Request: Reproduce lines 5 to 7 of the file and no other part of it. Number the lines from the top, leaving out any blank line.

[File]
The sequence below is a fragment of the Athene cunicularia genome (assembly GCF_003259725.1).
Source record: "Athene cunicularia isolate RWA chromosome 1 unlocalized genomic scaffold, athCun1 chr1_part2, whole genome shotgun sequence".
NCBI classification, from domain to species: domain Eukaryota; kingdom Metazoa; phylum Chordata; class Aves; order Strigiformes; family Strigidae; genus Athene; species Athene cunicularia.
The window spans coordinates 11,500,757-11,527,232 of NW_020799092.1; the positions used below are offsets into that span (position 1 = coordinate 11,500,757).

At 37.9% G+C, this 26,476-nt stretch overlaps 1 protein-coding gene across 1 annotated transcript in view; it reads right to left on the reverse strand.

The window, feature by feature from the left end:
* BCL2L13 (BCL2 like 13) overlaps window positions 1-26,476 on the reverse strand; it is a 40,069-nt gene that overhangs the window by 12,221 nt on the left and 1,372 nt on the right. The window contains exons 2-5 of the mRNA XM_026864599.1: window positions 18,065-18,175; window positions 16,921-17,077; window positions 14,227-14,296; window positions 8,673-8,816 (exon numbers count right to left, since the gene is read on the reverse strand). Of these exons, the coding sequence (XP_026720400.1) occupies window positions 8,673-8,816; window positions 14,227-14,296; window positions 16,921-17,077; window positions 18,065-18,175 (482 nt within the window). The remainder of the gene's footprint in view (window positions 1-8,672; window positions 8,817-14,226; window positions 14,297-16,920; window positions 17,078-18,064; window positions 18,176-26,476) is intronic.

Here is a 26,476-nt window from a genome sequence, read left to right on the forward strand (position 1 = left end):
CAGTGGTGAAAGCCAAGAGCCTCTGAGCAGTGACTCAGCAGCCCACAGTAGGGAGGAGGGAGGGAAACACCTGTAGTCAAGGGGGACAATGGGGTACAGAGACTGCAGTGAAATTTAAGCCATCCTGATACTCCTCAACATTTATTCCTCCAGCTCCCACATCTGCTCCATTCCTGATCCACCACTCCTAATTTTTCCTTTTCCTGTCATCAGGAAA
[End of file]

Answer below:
At 37.9% G+C, this 26,476-nt stretch overlaps 1 protein-coding gene across 1 annotated transcript in view; it reads right to left on the reverse strand.

The window, feature by feature from the left end:
* BCL2L13 (BCL2 like 13) overlaps window positions 1-26,476 on the reverse strand; it is a 40,069-nt gene that overhangs the window by 12,221 nt on the left and 1,372 nt on the right. The window contains exons 2-5 of the mRNA XM_026864599.1: window positions 18,065-18,175; window positions 16,921-17,077; window positions 14,227-14,296; window positions 8,673-8,816 (exon numbers count right to left, since the gene is read on the reverse strand). Of these exons, the coding sequence (XP_026720400.1) occupies window positions 8,673-8,816; window positions 14,227-14,296; window positions 16,921-17,077; window positions 18,065-18,175 (482 nt within the window). The remainder of the gene's footprint in view (window positions 1-8,672; window positions 8,817-14,226; window positions 14,297-16,920; window positions 17,078-18,064; window positions 18,176-26,476) is intronic.